poetical places, the architecture, the position, and the plantations being just what you would like to have them, and treated with the respect they deserve . . . . When we reached town,—just before seven,—I drove directly to the Athenaeum, where, by previous appointment, I met Twisleton, who has come to town for two nights to attend a meeting of the Oxford Commission. . . . . We had a jolly time, I assure you, and, after going home, a good talk till eleven o'clock. August 4.—. . . . I drove to the Barings', in the depths of the city, . . . . saw the gentlemen there,—except Mr. Bates, who is at Dover,—adjusted my money affairs, and, hastening to the London Bridge Station, came down to Mildmay's at Shoreham, in a thoroughly hot, disagreeable, stifling carriage of the three-o'clock train.1 But I was refreshed by the drive of nine miles in a nice little open carriage, which Mildmay had sent to fetch me, and I was quite up to my usual condition when I reached the house,—so cool, so quiet, so consoling after five weeks in London, and the four preceding in Paris. As I crossed the hall the servant gave me a note from Lady Stanhope about a visit to Chevening, and when I entered the room I found Lord Stanhope there, who had come over to see if I was arrived, bringing the Milmans with him, . . . . as they are now stopping a couple of nights at his house. It was all very agreeable. When they were gone, and I had made myself a little comfortable, we went and sat on the lawn under the fine old trees till it was time to dress for dinner. It was delicious. So was the evening. I had asked Mildmay to invite nobody to meet me, and so we had a quiet and most agreeable time in the library. . . . . August 5.—We had a little rain this forenoon, which was much wanted in the country, and very welcome to me, as it prevented all suggestion of moving. I remained in my chamber, chiefly occupied with writing. In the afternoon it was fine again, and we drove to Knowle, a grand old castellated mansion, belonging to the widow of the late Lord Amherst, of Chinese memory. Parts of it date from the time of King John, and none is more recent than the time of Henry VIII. It is very extensive, few old castles being so large, and it has an awful, hard, grim, feudal look, so slight have been the changes made in it . . . . . The drive was fine. Its own park is very large, and we took another in our way back. August 6.—. . . . The day has been cool and beautiful. I lounged in the library an hour or so after breakfast, and then wrote and read in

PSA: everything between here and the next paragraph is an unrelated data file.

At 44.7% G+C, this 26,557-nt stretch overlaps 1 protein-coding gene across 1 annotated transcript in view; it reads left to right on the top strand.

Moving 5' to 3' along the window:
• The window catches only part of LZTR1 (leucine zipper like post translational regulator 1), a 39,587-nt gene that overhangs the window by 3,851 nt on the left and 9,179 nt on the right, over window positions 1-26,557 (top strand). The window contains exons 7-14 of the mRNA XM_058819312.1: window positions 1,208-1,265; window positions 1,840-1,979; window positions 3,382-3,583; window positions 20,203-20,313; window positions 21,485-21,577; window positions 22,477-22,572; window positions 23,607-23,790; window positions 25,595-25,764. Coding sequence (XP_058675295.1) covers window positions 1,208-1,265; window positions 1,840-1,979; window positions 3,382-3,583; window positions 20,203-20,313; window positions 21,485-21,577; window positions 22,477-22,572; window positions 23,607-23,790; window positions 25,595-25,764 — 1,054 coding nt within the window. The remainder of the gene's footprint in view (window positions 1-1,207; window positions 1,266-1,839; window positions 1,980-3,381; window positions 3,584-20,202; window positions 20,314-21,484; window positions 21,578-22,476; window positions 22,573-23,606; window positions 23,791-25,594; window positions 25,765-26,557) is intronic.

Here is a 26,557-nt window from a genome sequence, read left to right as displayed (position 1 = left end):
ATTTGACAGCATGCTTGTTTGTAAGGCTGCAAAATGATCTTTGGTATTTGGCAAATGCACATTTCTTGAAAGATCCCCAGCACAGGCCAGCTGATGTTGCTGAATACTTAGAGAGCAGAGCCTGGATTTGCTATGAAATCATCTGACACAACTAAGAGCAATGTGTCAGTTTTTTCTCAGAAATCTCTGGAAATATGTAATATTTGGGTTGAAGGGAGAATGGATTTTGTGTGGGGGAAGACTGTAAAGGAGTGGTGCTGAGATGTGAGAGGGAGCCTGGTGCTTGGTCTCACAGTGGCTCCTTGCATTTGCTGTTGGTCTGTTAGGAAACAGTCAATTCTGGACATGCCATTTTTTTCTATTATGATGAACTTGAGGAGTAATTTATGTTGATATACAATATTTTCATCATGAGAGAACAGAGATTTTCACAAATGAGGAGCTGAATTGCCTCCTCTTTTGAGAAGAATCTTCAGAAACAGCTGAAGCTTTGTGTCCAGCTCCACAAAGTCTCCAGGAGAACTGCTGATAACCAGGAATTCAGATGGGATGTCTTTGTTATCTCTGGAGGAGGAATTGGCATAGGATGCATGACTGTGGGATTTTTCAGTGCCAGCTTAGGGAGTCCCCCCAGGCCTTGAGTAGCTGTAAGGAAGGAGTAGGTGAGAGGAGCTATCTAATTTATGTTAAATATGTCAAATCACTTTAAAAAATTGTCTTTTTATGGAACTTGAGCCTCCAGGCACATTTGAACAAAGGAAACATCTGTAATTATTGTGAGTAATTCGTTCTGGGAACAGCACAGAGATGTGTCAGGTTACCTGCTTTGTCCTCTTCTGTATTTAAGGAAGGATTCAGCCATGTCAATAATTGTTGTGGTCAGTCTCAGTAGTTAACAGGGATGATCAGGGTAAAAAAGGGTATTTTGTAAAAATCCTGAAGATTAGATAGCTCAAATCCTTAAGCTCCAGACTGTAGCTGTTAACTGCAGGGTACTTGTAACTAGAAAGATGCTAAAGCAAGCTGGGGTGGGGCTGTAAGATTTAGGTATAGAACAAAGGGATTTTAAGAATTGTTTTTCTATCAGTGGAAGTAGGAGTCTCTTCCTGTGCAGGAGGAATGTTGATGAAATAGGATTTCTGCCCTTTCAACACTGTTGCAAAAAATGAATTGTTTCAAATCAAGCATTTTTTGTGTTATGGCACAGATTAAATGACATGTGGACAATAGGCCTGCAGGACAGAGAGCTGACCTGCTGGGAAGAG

This text is part of:
Table of Contents:
This work is licensed under a Creative Commons Attribution-ShareAlike 3.0 United States License.
An XML version of this text is available for download, with the additional restriction that you offer Perseus any modifications you make. Perseus provides credit for all accepted changes, storing new additions in a versioning system.